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The Flying Cuspidors   By:

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A trumpet tooter in love can be a wonderful sight, if Local 802 will forgive our saying so; when extraterrestrials get involved too oh brother! V. R. Francis, who lives in California and has previously appeared in men's magazines, became 21 and sold to FANTASTIC UNIVERSE all in the same week.

the flying cuspidors

by ... V. R. Francis

This was love, and what could be done about it? It's been happening to guys for a long time, now.

Hotlips Grogan may not be as handsome and good looking like me or as brainy and intellectual, but in this fiscal year of 2056 he is the gonest trumpet tooter this side of Alpha Centauri. You would know what I mean right off if you ever hear him give out with "Stars Fell on Venus," or "Martian Love Song," or "Shine On, Harvest Luna." Believe me, it is out of this world. He is not only hot, he is radioactive. On a clear day he is playing notes you cannot hear without you are wearing special equipment.

That is for a fact.

Mostly he is a good man cool, solid, and in the warp. But one night he is playing strictly in three or four wrong keys.

I am the ivory man for this elite bunch of musicians, and I am scooping up my three dee music from the battered electronic eighty eight when he comes over looking plenty worried.

"Eddie," he says, "I got a problem."

"You got a problem, all right," I tell him. "You are not getting a job selling Venusian fish, the way you play today."

He frowns. "It is pretty bad, I suppose."

"Bad is not the word," I say, but I spare his feelings and do not say the word it is. "What gives?"

He looks around him, careful to see if anybody in the place is close enough to hear. But it is only afternoon rehearsal on the gambling ship Saturn , and the waiters are busy mopping up the floor and leaning on their long handled sterilizers, and the boys in the band are picking up their music to go down to Earth to get some shut eye or maybe an atomic beer or two before we open that night.

Hotlips Grogan leans over and whispers in my ear. "It is the thrush," he says.

"The thrush?" I say, loud, before he clamps one of his big hands over my kisser. "The thrush," I say, softer; "you mean the canary?"

He waves his arms like a bird. "Thrush, canary I mean Stella Starlight."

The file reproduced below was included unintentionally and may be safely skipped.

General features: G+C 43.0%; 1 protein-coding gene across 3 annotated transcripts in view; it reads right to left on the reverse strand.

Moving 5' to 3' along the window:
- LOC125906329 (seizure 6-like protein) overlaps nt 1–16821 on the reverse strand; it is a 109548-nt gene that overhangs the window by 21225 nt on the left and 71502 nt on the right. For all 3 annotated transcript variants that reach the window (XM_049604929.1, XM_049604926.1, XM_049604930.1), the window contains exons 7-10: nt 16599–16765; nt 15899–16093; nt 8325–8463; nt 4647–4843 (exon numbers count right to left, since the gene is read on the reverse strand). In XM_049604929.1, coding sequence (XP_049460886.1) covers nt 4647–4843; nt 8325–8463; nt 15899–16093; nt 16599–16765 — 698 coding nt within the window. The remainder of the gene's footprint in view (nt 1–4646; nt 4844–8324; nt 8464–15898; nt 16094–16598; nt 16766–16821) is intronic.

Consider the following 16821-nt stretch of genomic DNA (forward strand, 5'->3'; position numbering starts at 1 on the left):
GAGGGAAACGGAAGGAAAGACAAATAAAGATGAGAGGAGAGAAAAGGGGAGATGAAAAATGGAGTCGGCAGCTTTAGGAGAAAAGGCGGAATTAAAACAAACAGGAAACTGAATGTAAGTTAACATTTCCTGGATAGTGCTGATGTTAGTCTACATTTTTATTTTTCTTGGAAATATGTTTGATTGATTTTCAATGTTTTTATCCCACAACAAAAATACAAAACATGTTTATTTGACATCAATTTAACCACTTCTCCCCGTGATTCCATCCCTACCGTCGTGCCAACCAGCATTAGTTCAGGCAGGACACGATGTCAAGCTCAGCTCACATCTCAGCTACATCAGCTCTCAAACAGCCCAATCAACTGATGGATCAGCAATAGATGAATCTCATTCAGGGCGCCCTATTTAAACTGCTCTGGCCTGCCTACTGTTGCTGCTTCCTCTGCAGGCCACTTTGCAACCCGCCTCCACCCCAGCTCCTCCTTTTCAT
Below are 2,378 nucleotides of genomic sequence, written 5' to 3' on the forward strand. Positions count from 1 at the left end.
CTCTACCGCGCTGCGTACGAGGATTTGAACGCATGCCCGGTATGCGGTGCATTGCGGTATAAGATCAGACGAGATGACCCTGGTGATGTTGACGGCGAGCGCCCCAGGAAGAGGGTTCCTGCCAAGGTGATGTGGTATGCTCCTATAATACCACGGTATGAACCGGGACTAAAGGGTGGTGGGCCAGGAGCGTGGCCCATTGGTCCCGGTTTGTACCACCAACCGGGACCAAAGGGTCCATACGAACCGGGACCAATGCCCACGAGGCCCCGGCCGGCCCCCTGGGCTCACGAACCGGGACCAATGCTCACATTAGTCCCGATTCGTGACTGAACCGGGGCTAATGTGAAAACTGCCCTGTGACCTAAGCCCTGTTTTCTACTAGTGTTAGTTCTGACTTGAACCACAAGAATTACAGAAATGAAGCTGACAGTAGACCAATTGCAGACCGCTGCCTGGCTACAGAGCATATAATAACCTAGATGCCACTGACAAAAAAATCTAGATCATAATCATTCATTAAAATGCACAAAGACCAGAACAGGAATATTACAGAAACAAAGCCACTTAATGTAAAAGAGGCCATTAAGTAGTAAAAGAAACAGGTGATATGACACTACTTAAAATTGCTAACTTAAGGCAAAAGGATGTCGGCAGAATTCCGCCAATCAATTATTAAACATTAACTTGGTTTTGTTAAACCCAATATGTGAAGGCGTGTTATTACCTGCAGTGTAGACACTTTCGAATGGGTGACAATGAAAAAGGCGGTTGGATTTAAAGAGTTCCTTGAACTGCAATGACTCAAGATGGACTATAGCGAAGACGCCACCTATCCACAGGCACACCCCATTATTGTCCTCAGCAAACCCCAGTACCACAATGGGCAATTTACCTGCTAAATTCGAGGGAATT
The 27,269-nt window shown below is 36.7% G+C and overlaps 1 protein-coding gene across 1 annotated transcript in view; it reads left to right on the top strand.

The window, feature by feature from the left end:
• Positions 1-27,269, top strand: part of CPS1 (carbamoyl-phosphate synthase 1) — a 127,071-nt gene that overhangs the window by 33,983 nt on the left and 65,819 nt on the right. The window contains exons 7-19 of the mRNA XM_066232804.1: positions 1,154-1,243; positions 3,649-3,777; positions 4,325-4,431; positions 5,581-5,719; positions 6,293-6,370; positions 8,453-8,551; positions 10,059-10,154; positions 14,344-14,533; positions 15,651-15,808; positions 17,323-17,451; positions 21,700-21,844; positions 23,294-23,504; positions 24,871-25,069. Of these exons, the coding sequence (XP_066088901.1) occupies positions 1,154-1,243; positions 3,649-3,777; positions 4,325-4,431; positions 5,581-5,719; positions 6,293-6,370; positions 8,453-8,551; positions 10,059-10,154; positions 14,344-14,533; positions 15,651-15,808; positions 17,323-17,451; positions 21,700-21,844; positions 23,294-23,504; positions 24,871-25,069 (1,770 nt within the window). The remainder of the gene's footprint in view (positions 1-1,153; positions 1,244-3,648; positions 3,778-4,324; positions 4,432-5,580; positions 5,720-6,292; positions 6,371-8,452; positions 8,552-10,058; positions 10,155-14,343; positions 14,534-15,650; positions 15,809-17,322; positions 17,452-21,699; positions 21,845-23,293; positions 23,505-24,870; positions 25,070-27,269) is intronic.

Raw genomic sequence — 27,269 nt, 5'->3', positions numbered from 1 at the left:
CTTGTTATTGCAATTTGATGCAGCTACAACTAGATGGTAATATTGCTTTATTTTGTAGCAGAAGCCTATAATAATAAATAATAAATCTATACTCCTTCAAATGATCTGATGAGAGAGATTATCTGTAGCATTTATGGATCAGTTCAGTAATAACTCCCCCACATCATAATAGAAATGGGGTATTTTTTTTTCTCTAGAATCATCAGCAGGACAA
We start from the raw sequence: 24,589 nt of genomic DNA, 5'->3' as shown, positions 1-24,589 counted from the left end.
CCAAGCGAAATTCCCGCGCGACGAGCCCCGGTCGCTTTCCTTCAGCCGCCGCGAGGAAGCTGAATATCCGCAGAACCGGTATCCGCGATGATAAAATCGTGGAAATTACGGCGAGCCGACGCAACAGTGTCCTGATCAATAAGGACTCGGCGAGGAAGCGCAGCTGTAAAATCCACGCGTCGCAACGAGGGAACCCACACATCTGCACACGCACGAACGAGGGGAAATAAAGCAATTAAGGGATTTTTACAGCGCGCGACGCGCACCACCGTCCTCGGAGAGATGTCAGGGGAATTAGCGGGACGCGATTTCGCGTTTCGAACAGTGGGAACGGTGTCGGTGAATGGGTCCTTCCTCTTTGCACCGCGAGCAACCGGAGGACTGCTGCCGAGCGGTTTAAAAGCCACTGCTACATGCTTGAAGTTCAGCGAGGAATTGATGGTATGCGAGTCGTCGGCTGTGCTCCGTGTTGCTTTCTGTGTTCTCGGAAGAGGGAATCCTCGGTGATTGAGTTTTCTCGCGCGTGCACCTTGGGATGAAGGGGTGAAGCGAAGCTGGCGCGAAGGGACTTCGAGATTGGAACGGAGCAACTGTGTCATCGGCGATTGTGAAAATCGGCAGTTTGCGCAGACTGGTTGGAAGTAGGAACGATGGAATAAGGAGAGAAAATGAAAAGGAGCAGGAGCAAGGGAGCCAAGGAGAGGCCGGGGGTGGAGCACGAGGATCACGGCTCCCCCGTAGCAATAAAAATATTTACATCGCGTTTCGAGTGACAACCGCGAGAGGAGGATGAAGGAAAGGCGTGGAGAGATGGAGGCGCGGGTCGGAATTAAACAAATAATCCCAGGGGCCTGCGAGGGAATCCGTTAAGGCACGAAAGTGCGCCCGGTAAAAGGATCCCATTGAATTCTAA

For a minute I stand with my mouth open and think of this. Then I rubber for the ninety seventh time at the female warbler, who is standing talking to Frankie, the band leader. She is a thrush new to the band and plenty cute a blonde, with everything where it is supposed to be, and maybe a little extra helping in a couple spots. I give her my usual approving once over, just in case I miss something the last ninety six approving once overs I give her.

"What about her?" I say.

"It is her fault I play like I do," Hotlips Grogan tells me sadly. "Come on. Leave us go guzzle a beer and I will tell you about it."

Just then Frankie comes over, looking nasty like as usual, and he says to Grogan, "You are not playing too well today, Hotlips. Maybe you hurt your lip on a beer bottle, huh?"

As usual also, his tone is pretty short on sweetness and light, and I do not see why Grogan, who looks something like a gorilla's mother in law, takes such guff from a beanpole like Frankie.

But Grogan only says, "I think something is wrong with my trumpet. I have it fixed before tonight."

Frankie smirks. "Do that," he says, looking like a grinning weasel. "We want you to play for dancing, not for calling in Martian moose."

Frankie walks away, and Hotlips shrugs.

"Leave us get our beer," he says simply, and we go to the ferry.

We pile into the space ferry with the other musicians and anyone else who is going down to dirty old terra firma, and when everybody who is going aboard is aboard, the doors close, and the ferry drifts into space. Hotlips and I find seats, and we look back at the gambling ship... Continue reading book >>

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